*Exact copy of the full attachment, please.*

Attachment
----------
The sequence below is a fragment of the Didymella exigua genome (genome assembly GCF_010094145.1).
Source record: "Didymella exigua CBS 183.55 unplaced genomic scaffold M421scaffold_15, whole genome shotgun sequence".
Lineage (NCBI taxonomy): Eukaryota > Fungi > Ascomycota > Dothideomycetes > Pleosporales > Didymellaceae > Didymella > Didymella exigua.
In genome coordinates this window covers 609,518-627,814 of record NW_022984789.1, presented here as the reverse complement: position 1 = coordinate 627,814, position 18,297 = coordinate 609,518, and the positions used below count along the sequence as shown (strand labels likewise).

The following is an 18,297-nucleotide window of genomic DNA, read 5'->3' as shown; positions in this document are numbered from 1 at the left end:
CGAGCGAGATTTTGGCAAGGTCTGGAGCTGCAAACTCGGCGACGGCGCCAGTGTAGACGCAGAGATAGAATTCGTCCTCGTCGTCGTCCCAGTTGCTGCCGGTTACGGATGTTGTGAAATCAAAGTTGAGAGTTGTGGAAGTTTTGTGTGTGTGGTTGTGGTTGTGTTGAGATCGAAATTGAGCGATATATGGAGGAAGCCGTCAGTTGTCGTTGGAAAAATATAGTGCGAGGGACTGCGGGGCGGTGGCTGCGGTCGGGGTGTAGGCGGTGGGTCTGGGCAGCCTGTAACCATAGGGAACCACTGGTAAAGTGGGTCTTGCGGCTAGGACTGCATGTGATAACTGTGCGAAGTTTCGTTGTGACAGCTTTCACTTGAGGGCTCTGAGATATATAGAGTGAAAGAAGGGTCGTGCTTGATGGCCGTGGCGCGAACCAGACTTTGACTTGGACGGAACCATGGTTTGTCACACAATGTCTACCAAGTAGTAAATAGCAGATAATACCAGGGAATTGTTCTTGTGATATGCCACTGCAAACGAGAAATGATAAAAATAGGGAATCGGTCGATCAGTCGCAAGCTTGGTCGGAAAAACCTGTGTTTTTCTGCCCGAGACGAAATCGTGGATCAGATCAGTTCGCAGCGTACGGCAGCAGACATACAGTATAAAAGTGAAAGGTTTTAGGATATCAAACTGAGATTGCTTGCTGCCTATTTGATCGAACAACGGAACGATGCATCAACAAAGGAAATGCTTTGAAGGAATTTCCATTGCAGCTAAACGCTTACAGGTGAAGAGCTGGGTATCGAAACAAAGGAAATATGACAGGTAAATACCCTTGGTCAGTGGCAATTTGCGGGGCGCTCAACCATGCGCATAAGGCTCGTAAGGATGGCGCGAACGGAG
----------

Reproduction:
The sequence below is a fragment of the Didymella exigua genome (genome assembly GCF_010094145.1).
Source record: "Didymella exigua CBS 183.55 unplaced genomic scaffold M421scaffold_15, whole genome shotgun sequence".
Lineage (NCBI taxonomy): Eukaryota > Fungi > Ascomycota > Dothideomycetes > Pleosporales > Didymellaceae > Didymella > Didymella exigua.
In genome coordinates this window covers 609,518-627,814 of record NW_022984789.1, presented here as the reverse complement: position 1 = coordinate 627,814, position 18,297 = coordinate 609,518, and the positions used below count along the sequence as shown (strand labels likewise).

The following is an 18,297-nucleotide window of genomic DNA, read 5'->3' as shown; positions in this document are numbered from 1 at the left end:
CGAGCGAGATTTTGGCAAGGTCTGGAGCTGCAAACTCGGCGACGGCGCCAGTGTAGACGCAGAGATAGAATTCGTCCTCGTCGTCGTCCCAGTTGCTGCCGGTTACGGATGTTGTGAAATCAAAGTTGAGAGTTGTGGAAGTTTTGTGTGTGTGGTTGTGGTTGTGTTGAGATCGAAATTGAGCGATATATGGAGGAAGCCGTCAGTTGTCGTTGGAAAAATATAGTGCGAGGGACTGCGGGGCGGTGGCTGCGGTCGGGGTGTAGGCGGTGGGTCTGGGCAGCCTGTAACCATAGGGAACCACTGGTAAAGTGGGTCTTGCGGCTAGGACTGCATGTGATAACTGTGCGAAGTTTCGTTGTGACAGCTTTCACTTGAGGGCTCTGAGATATATAGAGTGAAAGAAGGGTCGTGCTTGATGGCCGTGGCGCGAACCAGACTTTGACTTGGACGGAACCATGGTTTGTCACACAATGTCTACCAAGTAGTAAATAGCAGATAATACCAGGGAATTGTTCTTGTGATATGCCACTGCAAACGAGAAATGATAAAAATAGGGAATCGGTCGATCAGTCGCAAGCTTGGTCGGAAAAACCTGTGTTTTTCTGCCCGAGACGAAATCGTGGATCAGATCAGTTCGCAGCGTACGGCAGCAGACATACAGTATAAAAGTGAAAGGTTTTAGGATATCAAACTGAGATTGCTTGCTGCCTATTTGATCGAACAACGGAACGATGCATCAACAAAGGAAATGCTTTGAAGGAATTTCCATTGCAGCTAAACGCTTACAGGTGAAGAGCTGGGTATCGAAACAAAGGAAATATGACAGGTAAATACCCTTGGTCAGTGGCAATTTGCGGGGCGCTCAACCATGCGCATAAGGCTCGTAAGGATGGCGCGAACGGAG